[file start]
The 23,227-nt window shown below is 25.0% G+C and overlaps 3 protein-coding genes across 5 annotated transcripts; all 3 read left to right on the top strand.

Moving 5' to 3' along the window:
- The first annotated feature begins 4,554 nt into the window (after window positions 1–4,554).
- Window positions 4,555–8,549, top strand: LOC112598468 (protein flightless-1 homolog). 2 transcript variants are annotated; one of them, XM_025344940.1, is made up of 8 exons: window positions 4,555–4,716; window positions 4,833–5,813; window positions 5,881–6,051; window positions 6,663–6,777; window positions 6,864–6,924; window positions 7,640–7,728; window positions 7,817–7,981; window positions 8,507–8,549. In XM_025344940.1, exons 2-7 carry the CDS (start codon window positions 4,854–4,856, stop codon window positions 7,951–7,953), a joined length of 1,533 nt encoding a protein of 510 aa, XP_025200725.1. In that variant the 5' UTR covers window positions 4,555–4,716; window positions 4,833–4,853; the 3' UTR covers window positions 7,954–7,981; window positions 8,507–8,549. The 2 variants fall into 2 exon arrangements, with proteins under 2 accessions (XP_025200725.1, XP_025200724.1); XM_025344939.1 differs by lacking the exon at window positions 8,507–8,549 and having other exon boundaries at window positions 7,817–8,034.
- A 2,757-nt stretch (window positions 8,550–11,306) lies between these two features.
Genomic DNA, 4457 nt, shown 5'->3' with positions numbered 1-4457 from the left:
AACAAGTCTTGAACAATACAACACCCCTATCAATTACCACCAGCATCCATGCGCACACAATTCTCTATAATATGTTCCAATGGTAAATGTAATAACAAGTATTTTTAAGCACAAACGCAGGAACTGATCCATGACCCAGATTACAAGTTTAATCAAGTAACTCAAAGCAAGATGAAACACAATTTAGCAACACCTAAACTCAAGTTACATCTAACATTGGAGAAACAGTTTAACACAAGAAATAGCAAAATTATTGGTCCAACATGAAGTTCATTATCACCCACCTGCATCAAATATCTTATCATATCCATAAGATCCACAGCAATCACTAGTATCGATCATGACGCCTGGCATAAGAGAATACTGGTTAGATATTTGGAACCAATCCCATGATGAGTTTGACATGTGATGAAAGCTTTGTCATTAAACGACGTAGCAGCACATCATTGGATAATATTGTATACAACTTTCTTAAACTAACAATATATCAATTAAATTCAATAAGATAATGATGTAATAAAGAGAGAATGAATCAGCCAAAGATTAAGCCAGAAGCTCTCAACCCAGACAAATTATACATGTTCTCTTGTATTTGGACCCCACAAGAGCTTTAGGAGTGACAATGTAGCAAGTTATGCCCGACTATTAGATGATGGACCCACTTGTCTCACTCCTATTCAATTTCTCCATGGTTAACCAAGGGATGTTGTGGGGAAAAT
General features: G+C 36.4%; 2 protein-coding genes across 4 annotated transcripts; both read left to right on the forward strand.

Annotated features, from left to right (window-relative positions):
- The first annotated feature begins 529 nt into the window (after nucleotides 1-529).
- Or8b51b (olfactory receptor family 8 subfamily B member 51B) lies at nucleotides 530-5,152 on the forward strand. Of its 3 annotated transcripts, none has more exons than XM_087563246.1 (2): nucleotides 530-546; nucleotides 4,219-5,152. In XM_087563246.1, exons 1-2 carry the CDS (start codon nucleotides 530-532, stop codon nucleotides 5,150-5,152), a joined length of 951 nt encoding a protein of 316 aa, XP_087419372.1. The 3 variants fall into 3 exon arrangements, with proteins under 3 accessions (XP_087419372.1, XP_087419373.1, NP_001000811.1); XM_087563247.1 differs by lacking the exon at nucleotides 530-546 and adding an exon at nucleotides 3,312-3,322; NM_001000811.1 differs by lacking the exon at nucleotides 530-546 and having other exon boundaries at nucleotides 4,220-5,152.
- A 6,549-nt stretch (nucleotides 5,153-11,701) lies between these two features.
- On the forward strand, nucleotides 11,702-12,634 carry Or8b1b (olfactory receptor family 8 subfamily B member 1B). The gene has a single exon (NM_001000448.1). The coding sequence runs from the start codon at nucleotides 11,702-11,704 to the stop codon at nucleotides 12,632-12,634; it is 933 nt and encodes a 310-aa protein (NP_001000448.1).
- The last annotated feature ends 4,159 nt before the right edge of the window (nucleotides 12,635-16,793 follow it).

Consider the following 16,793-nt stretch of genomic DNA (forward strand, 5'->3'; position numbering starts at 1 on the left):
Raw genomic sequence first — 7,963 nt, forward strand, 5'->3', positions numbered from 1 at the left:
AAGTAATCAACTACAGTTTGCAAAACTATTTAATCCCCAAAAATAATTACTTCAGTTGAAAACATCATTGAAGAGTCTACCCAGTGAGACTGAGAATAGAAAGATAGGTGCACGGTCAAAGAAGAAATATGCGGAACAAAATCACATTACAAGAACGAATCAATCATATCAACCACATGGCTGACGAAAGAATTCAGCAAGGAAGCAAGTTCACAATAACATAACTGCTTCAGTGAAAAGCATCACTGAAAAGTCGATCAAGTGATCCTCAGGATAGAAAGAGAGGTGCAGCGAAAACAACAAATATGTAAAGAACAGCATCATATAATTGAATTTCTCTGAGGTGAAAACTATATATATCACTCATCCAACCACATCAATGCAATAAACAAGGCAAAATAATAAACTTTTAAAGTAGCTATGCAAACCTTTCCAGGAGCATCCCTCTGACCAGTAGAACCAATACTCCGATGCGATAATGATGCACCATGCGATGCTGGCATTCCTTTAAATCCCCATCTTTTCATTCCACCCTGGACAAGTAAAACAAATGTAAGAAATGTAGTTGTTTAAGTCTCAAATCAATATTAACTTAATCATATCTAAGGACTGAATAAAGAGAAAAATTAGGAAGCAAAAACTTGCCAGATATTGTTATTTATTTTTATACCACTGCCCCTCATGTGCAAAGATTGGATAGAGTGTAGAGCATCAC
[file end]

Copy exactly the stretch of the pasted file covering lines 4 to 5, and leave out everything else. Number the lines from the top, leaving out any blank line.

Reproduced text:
- Window positions 4,555–8,549, top strand: LOC112598468 (protein flightless-1 homolog). 2 transcript variants are annotated; one of them, XM_025344940.1, is made up of 8 exons: window positions 4,555–4,716; window positions 4,833–5,813; window positions 5,881–6,051; window positions 6,663–6,777; window positions 6,864–6,924; window positions 7,640–7,728; window positions 7,817–7,981; window positions 8,507–8,549. In XM_025344940.1, exons 2-7 carry the CDS (start codon window positions 4,854–4,856, stop codon window positions 7,951–7,953), a joined length of 1,533 nt encoding a protein of 510 aa, XP_025200725.1. In that variant the 5' UTR covers window positions 4,555–4,716; window positions 4,833–4,853; the 3' UTR covers window positions 7,954–7,981; window positions 8,507–8,549. The 2 variants fall into 2 exon arrangements, with proteins under 2 accessions (XP_025200725.1, XP_025200724.1); XM_025344939.1 differs by lacking the exon at window positions 8,507–8,549 and having other exon boundaries at window positions 7,817–8,034.
- A 2,757-nt stretch (window positions 8,550–11,306) lies between these two features.